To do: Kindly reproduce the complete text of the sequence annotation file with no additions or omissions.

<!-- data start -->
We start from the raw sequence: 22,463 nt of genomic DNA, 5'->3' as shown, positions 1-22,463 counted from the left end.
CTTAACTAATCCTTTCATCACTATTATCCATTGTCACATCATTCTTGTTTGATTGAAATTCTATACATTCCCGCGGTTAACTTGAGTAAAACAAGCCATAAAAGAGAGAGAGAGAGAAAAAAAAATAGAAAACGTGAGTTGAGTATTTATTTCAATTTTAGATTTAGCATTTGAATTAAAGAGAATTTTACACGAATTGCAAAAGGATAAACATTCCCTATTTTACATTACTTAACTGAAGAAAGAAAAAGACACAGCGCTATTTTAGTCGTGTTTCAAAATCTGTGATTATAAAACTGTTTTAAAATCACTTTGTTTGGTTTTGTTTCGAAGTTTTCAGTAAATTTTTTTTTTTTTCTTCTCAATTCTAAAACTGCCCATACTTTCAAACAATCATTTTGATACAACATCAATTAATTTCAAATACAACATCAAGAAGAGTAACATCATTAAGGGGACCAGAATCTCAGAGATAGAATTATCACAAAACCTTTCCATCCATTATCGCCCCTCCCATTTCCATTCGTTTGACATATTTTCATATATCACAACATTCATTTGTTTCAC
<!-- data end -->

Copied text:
We start from the raw sequence: 22,463 nt of genomic DNA, 5'->3' as shown, positions 1-22,463 counted from the left end.
CTTAACTAATCCTTTCATCACTATTATCCATTGTCACATCATTCTTGTTTGATTGAAATTCTATACATTCCCGCGGTTAACTTGAGTAAAACAAGCCATAAAAGAGAGAGAGAGAGAAAAAAAAATAGAAAACGTGAGTTGAGTATTTATTTCAATTTTAGATTTAGCATTTGAATTAAAGAGAATTTTACACGAATTGCAAAAGGATAAACATTCCCTATTTTACATTACTTAACTGAAGAAAGAAAAAGACACAGCGCTATTTTAGTCGTGTTTCAAAATCTGTGATTATAAAACTGTTTTAAAATCACTTTGTTTGGTTTTGTTTCGAAGTTTTCAGTAAATTTTTTTTTTTTTCTTCTCAATTCTAAAACTGCCCATACTTTCAAACAATCATTTTGATACAACATCAATTAATTTCAAATACAACATCAAGAAGAGTAACATCATTAAGGGGACCAGAATCTCAGAGATAGAATTATCACAAAACCTTTCCATCCATTATCGCCCCTCCCATTTCCATTCGTTTGACATATTTTCATATATCACAACATTCATTTGTTTCAC